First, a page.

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Kicking & Screaming

Director: Jesse Dylan
Cast: Will Ferrell, Robert Duvall, Mike Ditka, Kate Walsh

(Universal; US theatrical: 13 May 2005; 2005)

Torpedo of Anger

“I was born a baby, a blank slate,” says Phil (Will Ferrell) while you gaze on the widescreen image of a perfectly pink infant’s face. Look how cute. Look how unsullied. Look how naïve. There he was, he remembers, “thinking I was in control of my own destiny.” And then he met his father. And his charming fantasy of self-determination was finished.


This father, an ornery sort named Buck (Robert Duvall), isn’t precisely the macho hotshot he imagines himself. He makes raucous tv commercials prancing around his sporting goods store in various uniforms—baseball, football, soccer—buoyed and self-created by the tagline, “He’s got balls!” And he bullies his son, poor Phil, pictured during his “youth” trying to run hurdles, long-jump, and throw a javelin, all stunts ending in disaster. Except when his javelin almost hits the girl of his dreams, Barbara (Kate Walsh), who not only forgives this startling faux pas but also agrees to marry him.


All this back-story goes to explaining Phil’s cringing rage against his dad, cranked up several notches when he learns that Buck is also getting married, and when it comes time to have a child, also has a child - which means that Phil has a little half-brother who is the age of his own son. When the kids are 10 years old, both Phil’s Sam (Dylan McLaughlin) and Buck’s little Bucky (Josh Hutcherson) go out for little league soccer, which only exacerbates the tension and the flummoxy manchild routine that by now has become so familiar in Will Ferrell movies.


Kicking & Screaming offers yet another variation on the theme rehearsed in Elf, Anchorman and Old School. Ferrellman doesn’t so much adjust to the adult world around him as he makes it bend to his stubborn, outrageous will. That he is so fearless in his demands and so full-on in his bodily dedication to his comedy makes Ferrell oddly hilarious. But you can’t help but wonder at your own laughter as it escapes. When Phil takes on coaching the Tigers, a underdog little league soccer team in the same league as the champion Gladiators coached by Buck and starring Bucky, you get the idea: father and son will come to competitive blows by film’s end, and one or both will learn to be a better son or father. Meantime, poor Sam—so trusting, so eager to please—bears the brunt of the seeming adults’ underhanded emotional warfare.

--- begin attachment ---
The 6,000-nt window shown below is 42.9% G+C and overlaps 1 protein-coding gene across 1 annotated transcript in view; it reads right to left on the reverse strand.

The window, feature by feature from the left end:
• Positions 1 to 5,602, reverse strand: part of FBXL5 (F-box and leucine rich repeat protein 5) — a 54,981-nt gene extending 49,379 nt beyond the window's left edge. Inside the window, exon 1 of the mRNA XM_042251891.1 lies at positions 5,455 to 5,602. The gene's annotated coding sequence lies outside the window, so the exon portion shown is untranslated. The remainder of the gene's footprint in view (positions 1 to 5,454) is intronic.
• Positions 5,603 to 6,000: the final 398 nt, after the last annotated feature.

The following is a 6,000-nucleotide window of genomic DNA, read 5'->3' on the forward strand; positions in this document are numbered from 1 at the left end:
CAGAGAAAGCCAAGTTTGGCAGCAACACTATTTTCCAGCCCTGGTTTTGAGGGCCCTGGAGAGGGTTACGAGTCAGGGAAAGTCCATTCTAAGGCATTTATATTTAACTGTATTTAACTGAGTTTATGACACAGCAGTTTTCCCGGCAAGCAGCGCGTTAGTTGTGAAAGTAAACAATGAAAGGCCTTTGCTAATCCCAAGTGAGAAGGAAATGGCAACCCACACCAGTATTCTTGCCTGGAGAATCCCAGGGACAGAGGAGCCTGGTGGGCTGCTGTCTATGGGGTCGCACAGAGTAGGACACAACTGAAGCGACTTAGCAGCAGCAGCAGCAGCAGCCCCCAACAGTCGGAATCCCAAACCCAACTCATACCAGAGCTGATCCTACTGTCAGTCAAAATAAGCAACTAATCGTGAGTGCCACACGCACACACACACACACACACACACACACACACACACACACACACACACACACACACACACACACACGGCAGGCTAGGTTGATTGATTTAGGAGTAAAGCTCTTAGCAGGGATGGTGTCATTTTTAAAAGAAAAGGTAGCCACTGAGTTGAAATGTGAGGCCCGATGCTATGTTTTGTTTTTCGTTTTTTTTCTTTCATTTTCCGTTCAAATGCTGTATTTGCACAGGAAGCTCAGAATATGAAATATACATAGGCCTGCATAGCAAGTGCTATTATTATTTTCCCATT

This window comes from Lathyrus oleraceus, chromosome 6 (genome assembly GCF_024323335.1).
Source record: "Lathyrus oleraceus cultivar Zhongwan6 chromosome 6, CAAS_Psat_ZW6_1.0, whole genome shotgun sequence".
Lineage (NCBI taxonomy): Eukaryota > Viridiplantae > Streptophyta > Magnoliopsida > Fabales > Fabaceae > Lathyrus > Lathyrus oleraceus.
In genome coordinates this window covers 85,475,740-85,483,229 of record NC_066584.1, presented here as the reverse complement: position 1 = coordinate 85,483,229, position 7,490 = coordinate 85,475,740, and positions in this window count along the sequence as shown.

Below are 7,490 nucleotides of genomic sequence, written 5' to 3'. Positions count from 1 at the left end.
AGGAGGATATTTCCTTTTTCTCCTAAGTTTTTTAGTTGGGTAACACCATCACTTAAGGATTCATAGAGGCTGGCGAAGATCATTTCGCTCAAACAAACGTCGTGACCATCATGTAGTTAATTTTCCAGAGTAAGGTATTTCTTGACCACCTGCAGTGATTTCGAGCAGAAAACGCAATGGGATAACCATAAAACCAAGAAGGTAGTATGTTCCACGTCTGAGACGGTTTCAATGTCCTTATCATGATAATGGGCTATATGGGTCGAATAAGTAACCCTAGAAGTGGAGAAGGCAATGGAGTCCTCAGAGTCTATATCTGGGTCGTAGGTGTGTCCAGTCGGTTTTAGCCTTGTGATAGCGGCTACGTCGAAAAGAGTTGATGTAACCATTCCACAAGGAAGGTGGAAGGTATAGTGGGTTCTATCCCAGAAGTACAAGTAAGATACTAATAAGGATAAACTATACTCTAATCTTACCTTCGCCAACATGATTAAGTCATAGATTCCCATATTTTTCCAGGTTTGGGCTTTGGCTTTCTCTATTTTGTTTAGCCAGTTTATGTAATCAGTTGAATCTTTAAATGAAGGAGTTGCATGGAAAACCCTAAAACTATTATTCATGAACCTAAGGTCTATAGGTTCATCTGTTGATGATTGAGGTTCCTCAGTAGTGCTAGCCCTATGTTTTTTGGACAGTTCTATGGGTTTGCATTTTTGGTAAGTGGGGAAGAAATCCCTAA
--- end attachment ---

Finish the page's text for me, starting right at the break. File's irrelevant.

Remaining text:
While Barbara and Buck’s wife Janice (Musetta Vander) make feeble noises about containing their men’s obsessive obnoxiousness, but they can only watch it escalate. Outraged that his father has slighted Sam (“Of all the asinine things my dad has done this must be the most asinine,” he whines to Barbara, at least having the sense to send Sam to his room before he lets loose with his resentment. “I’m a torpedo of anger!”), Phil engages the help of Mike Ditka (playing himself, smoking cigars, and apparently just as glad that he didn’t run for Senator from Illinois). After seeing the Tigers play, Ditka comes up with plan b, that is, brining in a couple of ringers, brilliant little Italian soccer stars Gian Piero (Francesco Liotti) and Massimo (Alessandro Ruggiero), who happen to be the barely-English-speaking nephews of his butcher (who insists the boys keep their priorities straight: soccer is secondary and—repeated like a mantra by the rest of the team—“Meat comes first!”)


With the gruff “encouragement” of Ditka (“I eat quitters for breakfast and I spit out their bones”) and the skilled Italians——on the field, the Tigers win, leading them at last to the championship match with the Gladiators. Save for a couple of weirdoes, say, the lesbians whose adopted son Byong Sun (Elliot Cho) still yearns to score a goal himself, the Tigers parents are thrilled to be able to sheer on the sidelines, even if it means their kids can’t even try to play. The plan for every play in every game: “Give it to the Italians.” At the same time, Phil falls into his own abyss, namely, an addiction to designer coffee, to the point that he carts his own espresso machine to the game and keeps it brewing so he can snarf down that demonic “vessel constrictor” caffeine at any moment. Rattled, distracted, and never satisfied, Phil has turned into his father.


The joke of Phil’s anger—obvious before it starts—gets old quickly. So do the physical gags—kicks to groins, punches to faces, adults abusing kids. At one point Phil kicks Sam in frustration, and the child looks briefly stunned as dad can’t even take the time to acknowledge what he’s done. Wholly dedicated to the competition with Buck, Phil has—wait for it—lost sight of the reason he started coaching I the first place, which was to help Sam play the game for fun. We get it: Ferrell is forever young. So why is he also squeezed into a moral lesson? When he sees that good kid Sam remains generous and eager to love him, Phil finally comes to his senses. (Aww.) The film, however, remains a series of episodes, disconnected and unoriginally obnoxious.

Cynthia Fuchs is director of Film & Media Studies and Associate Professor of English, Film & Video Studies, African and African American Studies, Sport & American Culture, and Women and Gender Studies at George Mason University.


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